How Westfield elementary students starred in their own “Top Chef”
Miniature “Top Chefs” are chopping, slicing and creating small masterpieces for their elementary school taste buds.
The Westfield Washington Schools third graders may not have cooked in front thousands of viewers on the small screen for a show such as “Top Chef” or “Hell’s Kitchen,” but they were competing in a cook-off in front of an eager audience filled with friends, family and their teachers at Oak Trace Elementary School as they prepared one-of-a-kind recipes as part of WWS’ Future Chef Competition.
The competition began with an open invitation for all third and fourth graders to submit recipes that had three characteristics: fun, healthy and easy to prepare. This year, 16 elementary chefs sent in their edible masterpieces, and eight were selected to participate in WWS final cooking round.
The eight “future chefs” each donned a chef’s coat and hat and stood behind the stainless steel cooking tables they see every day while walking down the lunch line. The men and women who usually prepare the food behind those tables stood nearby, as the future chefs’ assistants.
Beverly Goza-Holmes, WWS food services director, said watching the contestants prepare their snacks was more entertaining than any TV show.
“Their little minds were just working, they were really into it and they were thrilled looking out in the audience to see everyone watching them compete,” she said. “We had a safety lesson before the competition, but after that they were given full reign. You could just see the confidence oozing out of them, and for some, you could see them developing a passion that could ignite a career or something they will carry with them the rest of their lives.”
As small hands nestled in plastic gloves mindfully competed to be the best overall, two brothers were competing to be the best in their family. Brothers Jack and Drew Klopfenstein were two of the eight finalists.
The brotherly competition was fun for their family, especially their mother, Abby Klopfenstein, who has had the brothers as her cooking assistants since they were four and five.
“I would sit them on the counter and help them measure ingredients and the boys would dump them in,” Abby said. “It has always been a great time to hang out as a family. One of our favorites is making homemade pizza. The boys will decorate their own mini pizzas with faces.”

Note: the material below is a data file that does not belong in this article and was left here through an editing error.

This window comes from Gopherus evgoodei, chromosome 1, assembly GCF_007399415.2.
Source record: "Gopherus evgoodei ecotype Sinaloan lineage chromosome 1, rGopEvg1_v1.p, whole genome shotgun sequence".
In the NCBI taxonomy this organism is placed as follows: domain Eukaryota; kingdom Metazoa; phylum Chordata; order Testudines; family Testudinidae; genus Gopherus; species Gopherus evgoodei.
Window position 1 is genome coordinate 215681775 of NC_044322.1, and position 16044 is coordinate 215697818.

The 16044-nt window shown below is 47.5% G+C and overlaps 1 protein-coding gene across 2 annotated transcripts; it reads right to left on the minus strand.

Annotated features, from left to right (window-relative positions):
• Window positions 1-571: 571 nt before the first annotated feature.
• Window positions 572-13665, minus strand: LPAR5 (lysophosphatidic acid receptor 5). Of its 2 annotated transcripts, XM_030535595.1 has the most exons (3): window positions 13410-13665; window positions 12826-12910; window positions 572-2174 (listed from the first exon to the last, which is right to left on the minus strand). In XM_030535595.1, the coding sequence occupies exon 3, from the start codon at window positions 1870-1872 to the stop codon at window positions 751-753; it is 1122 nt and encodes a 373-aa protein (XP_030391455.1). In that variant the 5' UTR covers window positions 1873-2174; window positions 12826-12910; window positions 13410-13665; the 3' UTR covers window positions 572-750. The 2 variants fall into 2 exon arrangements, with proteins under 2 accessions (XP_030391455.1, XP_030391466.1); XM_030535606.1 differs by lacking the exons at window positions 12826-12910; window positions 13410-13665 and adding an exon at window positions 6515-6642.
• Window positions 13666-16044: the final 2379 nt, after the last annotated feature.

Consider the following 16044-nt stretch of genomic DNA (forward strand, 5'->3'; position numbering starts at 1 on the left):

Jack and Drew said they developed their cooking skills from cooking as a family, but also by watching TV as a family.
“We all watch ‘Chopped’ on Food Network [a competitive cooking reality show],” Jack said.
Jack and Drew agreed watching shows such as “Chopped” and cooking as a family helped them put new twists on classic recipes such as popsicles, for which Drew earned *second place for his yogurt popsicle filled with fruit.
Although judges thought the refreshing and healthy snack was a favorite, Drew said he was more than surprised.
“I thought I got second to last, I was confused and every time they called my name to get my second place medal everyone kept looking at me with a happy face, and I kept thinking, ‘Why is everyone looking at me,’” Drew said.
Not only did Drew’s snack catch the attention of the judges’ taste buds, but also his display table put judges’ minds in a vacation full of surf and turf.
Each finalist was required to display their snacks at their own table, where judges stopped to make their decisions. The table displays were designed to tie in with their respective recipes.
Drew’s table looked like the perfect spot for a lounge chair and a drink topped with an umbrella. But unlike most beaches, Drew’s beach was edible.
“I crushed graham crackers to make it look like sand,” Drew said.
Goza-Holmes said programs such as Future Chef not only make for a fun event, but also teach students safety, healthy eating and even math, all while they’re having fun.
“We required the recipes to be easy to make, because we want students to be able to make their own after-school snacks. It’s healthy for their bodies, it’s healthy for their confidence and it’s healthy for their minds to know what they can accomplish,” Goza-Holmes said.